• The Discrete Channel with Noise : Information Source #1
    The Discrete Channel with Noise : Information Source #1
The Discrete Channel with Noise : Information Source (2018)

The Discrete Channel with Noise, features photography, painting, machinery and projection. The works are set in our time, when the misinterpretation, mismanagement and misrepresentation of information - whether deliberate or accidental - has an ever-increasing and overwhelming effect on our everyday life. These failures of communication can lead to minor confusion, fantastic revelation or global outrage, depending when and where they occur.

“You photograph something then the photograph is split up in to millions of tiny pieces and they go whizzing through the air, then down to your TV set when they are all put together in the right order”
Mike Teavee, Charlie and the Chocolate Factory, Roald Dahl,1971.

Mike Teavee’s experience is one of the starting points for Clare Strand’s exhibition. The precocious character explains the process of transmitting a photograph (pre internet) . However, what Mike fails to foresee are the complications and disruptions that can occur in the act of transmission. When Mike transports himself via ‘Wonka Vision’ he is indeed broken into a million pieces, but when put back together again he is a tenth of his original size. Some of Mike Tvees information had been compressed and subsequently corrupted. Over the course of her research residency in Paris with the Centre Photographique d'Ile-de-France, Strand asked her husband (at home in the UK) to choose images from her archive and apply an agreed grid. He would then communicate the sequence of numbers (between 1-10) relating to the tonal code of each photographic element on the grid, via telephone. When received in Paris by Strand, she methodically painted the code on the matching hand drawn large-scale grid she had drawn in her studio. Strand had also taken her lead from Claude Shannon’s (information theory, as well as George H. Eckhardt who, in his 1936 publication Electronic Television, discusses the potential for transmitting a coded photograph from sender to receiver via telegraph to produce a fair representation of the original image.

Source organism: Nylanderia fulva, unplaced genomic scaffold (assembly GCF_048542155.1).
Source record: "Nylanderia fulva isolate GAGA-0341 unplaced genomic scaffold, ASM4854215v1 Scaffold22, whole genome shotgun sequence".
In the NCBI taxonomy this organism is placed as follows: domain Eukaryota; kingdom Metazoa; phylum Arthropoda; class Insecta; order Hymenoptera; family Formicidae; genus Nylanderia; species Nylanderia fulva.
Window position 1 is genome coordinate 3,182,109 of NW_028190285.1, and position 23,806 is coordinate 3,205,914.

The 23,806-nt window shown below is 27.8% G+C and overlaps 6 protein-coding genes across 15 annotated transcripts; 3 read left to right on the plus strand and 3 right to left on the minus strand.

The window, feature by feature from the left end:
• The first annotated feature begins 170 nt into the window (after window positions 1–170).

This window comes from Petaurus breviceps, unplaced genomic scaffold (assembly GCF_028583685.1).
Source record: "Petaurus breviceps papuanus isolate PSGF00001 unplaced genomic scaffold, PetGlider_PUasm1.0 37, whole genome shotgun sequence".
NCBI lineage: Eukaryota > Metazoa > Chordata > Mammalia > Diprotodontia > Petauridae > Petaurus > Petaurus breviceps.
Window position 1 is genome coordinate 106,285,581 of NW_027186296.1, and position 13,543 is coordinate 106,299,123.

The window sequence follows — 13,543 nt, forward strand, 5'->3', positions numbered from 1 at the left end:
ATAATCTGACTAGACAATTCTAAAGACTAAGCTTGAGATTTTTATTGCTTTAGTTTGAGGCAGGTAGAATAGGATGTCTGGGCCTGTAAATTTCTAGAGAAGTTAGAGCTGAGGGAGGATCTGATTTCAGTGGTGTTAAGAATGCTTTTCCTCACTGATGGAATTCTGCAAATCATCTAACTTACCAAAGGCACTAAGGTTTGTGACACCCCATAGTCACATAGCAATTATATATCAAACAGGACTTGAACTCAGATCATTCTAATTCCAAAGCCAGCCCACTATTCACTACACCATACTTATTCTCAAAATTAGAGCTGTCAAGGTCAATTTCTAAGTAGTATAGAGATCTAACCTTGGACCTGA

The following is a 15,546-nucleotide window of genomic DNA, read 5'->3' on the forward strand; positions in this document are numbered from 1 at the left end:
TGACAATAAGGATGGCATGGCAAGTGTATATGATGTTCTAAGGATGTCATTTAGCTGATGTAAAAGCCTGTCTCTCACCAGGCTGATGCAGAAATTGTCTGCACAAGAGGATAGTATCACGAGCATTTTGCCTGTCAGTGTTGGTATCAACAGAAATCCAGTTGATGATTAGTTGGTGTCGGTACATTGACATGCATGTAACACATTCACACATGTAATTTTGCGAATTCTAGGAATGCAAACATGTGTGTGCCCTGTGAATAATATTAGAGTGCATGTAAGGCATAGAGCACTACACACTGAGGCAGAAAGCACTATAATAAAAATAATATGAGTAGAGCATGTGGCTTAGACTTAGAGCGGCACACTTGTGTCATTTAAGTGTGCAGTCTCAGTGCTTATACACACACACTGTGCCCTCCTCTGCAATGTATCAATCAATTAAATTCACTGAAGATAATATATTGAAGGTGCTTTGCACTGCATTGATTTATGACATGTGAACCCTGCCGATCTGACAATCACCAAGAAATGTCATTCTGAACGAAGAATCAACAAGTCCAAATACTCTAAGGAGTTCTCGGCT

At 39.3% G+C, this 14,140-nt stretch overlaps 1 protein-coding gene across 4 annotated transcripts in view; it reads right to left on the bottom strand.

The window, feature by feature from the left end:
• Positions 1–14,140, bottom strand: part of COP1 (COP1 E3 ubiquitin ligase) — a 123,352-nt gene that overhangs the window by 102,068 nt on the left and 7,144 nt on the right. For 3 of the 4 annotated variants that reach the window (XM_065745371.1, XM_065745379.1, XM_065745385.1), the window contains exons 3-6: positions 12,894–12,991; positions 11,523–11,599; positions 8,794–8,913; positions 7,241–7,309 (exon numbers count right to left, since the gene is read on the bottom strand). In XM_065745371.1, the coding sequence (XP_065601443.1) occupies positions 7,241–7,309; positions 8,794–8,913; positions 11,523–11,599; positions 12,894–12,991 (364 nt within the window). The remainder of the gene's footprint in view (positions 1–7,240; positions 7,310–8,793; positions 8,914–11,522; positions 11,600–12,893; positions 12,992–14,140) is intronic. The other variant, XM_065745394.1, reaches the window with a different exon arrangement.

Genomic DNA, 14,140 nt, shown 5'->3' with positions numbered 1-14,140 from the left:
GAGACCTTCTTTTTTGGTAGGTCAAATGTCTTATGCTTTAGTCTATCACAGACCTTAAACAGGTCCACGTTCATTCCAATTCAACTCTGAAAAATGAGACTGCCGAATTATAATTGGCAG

“What she was actually painting was only revealed to her during the process. She would start painting totally unaware of what was going to materialise. They bear all the marks of a struggle. She is not a painter, and as the result the paintings function not only on the level of what they represent but also on the level of seeing the paintings materiality. One is immediately struck by the thickness , the technique, the brushstrokes, the skill of each square and how the ‘hand’ of the artist appears in them. All of these characteristics are highly modernist ways of understanding painting, and all contrast starkly with the slickness and flatness of photography.” Susan Bright. Deja- Vu Catalogue , PhotoEspana 2019.

The Discrete Channel with Noise is not only concerned with the potential pitfalls of the transmission of information and imagery via our everyday electronic methods, and how easily information can be misunderstood , misinterpreted or misued, but the work also acknowledges the historical relationship between painting and photography that have often been set at odds. More introspectively, it considers the irony that The Discrete Channel of Noise paintings will most often be experienced through their photographic reproduction via the installation shot.